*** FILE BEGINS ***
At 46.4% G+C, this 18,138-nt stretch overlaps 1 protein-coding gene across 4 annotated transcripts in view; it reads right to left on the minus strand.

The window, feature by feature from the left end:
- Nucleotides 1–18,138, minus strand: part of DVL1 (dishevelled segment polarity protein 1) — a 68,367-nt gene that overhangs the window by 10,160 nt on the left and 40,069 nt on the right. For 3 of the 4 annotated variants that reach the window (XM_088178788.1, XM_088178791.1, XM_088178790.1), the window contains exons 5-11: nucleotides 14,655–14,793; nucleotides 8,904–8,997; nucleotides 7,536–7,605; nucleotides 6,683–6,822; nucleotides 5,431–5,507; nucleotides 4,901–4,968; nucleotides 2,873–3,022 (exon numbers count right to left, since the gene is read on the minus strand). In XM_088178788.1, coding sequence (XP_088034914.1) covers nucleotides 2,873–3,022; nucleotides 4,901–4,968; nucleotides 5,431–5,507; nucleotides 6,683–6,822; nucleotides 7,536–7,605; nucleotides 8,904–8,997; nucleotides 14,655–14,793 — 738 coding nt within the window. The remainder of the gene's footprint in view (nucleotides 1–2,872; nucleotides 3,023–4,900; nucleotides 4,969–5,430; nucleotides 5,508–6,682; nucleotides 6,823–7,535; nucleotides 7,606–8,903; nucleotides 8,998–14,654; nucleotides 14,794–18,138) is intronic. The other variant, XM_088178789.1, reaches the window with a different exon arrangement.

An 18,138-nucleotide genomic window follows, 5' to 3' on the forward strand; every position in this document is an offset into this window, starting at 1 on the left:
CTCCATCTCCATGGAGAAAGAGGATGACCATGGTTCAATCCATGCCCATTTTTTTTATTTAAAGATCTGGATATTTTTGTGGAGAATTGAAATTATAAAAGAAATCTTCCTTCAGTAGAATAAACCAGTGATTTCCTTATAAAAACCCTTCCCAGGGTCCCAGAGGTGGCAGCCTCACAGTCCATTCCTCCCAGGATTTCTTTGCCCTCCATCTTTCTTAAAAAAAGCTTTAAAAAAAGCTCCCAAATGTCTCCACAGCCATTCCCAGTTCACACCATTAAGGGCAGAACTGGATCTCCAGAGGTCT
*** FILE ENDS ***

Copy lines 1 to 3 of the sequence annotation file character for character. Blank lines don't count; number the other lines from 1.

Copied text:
At 46.4% G+C, this 18,138-nt stretch overlaps 1 protein-coding gene across 4 annotated transcripts in view; it reads right to left on the minus strand.

The window, feature by feature from the left end:
- Nucleotides 1–18,138, minus strand: part of DVL1 (dishevelled segment polarity protein 1) — a 68,367-nt gene that overhangs the window by 10,160 nt on the left and 40,069 nt on the right. For 3 of the 4 annotated variants that reach the window (XM_088178788.1, XM_088178791.1, XM_088178790.1), the window contains exons 5-11: nucleotides 14,655–14,793; nucleotides 8,904–8,997; nucleotides 7,536–7,605; nucleotides 6,683–6,822; nucleotides 5,431–5,507; nucleotides 4,901–4,968; nucleotides 2,873–3,022 (exon numbers count right to left, since the gene is read on the minus strand). In XM_088178788.1, coding sequence (XP_088034914.1) covers nucleotides 2,873–3,022; nucleotides 4,901–4,968; nucleotides 5,431–5,507; nucleotides 6,683–6,822; nucleotides 7,536–7,605; nucleotides 8,904–8,997; nucleotides 14,655–14,793 — 738 coding nt within the window. The remainder of the gene's footprint in view (nucleotides 1–2,872; nucleotides 3,023–4,900; nucleotides 4,969–5,430; nucleotides 5,508–6,682; nucleotides 6,823–7,535; nucleotides 7,606–8,903; nucleotides 8,998–14,654; nucleotides 14,794–18,138) is intronic. The other variant, XM_088178789.1, reaches the window with a different exon arrangement.